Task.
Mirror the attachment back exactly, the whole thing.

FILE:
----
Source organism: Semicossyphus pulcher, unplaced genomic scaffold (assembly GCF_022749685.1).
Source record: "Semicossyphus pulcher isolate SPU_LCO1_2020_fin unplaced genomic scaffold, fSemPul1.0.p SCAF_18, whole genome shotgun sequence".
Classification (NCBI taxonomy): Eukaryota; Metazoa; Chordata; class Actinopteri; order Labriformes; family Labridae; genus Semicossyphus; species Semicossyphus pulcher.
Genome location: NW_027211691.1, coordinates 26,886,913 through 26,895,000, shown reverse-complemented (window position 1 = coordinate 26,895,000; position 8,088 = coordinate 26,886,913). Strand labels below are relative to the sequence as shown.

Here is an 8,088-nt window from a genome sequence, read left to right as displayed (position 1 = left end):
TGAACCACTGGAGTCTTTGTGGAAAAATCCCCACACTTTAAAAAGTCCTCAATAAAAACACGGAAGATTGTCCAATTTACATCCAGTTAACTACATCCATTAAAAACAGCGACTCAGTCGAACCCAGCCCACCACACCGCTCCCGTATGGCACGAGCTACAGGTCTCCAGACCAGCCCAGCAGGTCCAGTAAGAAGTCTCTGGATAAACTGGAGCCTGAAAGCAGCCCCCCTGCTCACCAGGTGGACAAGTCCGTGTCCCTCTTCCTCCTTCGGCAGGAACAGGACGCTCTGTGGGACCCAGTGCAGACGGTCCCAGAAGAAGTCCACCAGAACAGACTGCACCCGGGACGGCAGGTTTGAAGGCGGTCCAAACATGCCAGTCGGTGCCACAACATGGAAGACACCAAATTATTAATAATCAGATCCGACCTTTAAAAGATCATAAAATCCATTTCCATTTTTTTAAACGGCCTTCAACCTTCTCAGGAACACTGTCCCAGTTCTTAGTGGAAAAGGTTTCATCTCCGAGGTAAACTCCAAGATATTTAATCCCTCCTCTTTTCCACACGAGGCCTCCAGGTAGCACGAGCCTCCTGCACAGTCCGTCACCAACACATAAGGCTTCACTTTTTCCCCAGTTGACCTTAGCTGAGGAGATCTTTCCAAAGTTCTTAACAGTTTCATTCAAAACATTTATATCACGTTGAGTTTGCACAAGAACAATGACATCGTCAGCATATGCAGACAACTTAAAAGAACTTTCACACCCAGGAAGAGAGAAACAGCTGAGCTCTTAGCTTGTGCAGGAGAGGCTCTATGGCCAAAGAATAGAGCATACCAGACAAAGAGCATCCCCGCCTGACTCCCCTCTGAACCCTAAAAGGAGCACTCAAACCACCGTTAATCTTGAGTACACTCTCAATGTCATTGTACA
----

Source organism: Semicossyphus pulcher, unplaced genomic scaffold (assembly GCF_022749685.1).
Source record: "Semicossyphus pulcher isolate SPU_LCO1_2020_fin unplaced genomic scaffold, fSemPul1.0.p SCAF_18, whole genome shotgun sequence".
Classification (NCBI taxonomy): Eukaryota; Metazoa; Chordata; class Actinopteri; order Labriformes; family Labridae; genus Semicossyphus; species Semicossyphus pulcher.
Genome location: NW_027211691.1, coordinates 26,886,913 through 26,895,000, shown reverse-complemented (window position 1 = coordinate 26,895,000; position 8,088 = coordinate 26,886,913). Strand labels below are relative to the sequence as shown.

Here is an 8,088-nt window from a genome sequence, read left to right as displayed (position 1 = left end):
TGAACCACTGGAGTCTTTGTGGAAAAATCCCCACACTTTAAAAAGTCCTCAATAAAAACACGGAAGATTGTCCAATTTACATCCAGTTAACTACATCCATTAAAAACAGCGACTCAGTCGAACCCAGCCCACCACACCGCTCCCGTATGGCACGAGCTACAGGTCTCCAGACCAGCCCAGCAGGTCCAGTAAGAAGTCTCTGGATAAACTGGAGCCTGAAAGCAGCCCCCCTGCTCACCAGGTGGACAAGTCCGTGTCCCTCTTCCTCCTTCGGCAGGAACAGGACGCTCTGTGGGACCCAGTGCAGACGGTCCCAGAAGAAGTCCACCAGAACAGACTGCACCCGGGACGGCAGGTTTGAAGGCGGTCCAAACATGCCAGTCGGTGCCACAACATGGAAGACACCAAATTATTAATAATCAGATCCGACCTTTAAAAGATCATAAAATCCATTTCCATTTTTTTAAACGGCCTTCAACCTTCTCAGGAACACTGTCCCAGTTCTTAGTGGAAAAGGTTTCATCTCCGAGGTAAACTCCAAGATATTTAATCCCTCCTCTTTTCCACACGAGGCCTCCAGGTAGCACGAGCCTCCTGCACAGTCCGTCACCAACACATAAGGCTTCACTTTTTCCCCAGTTGACCTTAGCTGAGGAGATCTTTCCAAAGTTCTTAACAGTTTCATTCAAAACATTTATATCACGTTGAGTTTGCACAAGAACAATGACATCGTCAGCATATGCAGACAACTTAAAAGAACTTTCACACCCAGGAAGAGAGAAACAGCTGAGCTCTTAGCTTGTGCAGGAGAGGCTCTATGGCCAAAGAATAGAGCATACCAGACAAAGAGCATCCCCGCCTGACTCCCCTCTGAACCCTAAAAGGAGCACTCAAACCACCGTTAATCTTGAGTACACTCTCAATGTCATTGTACA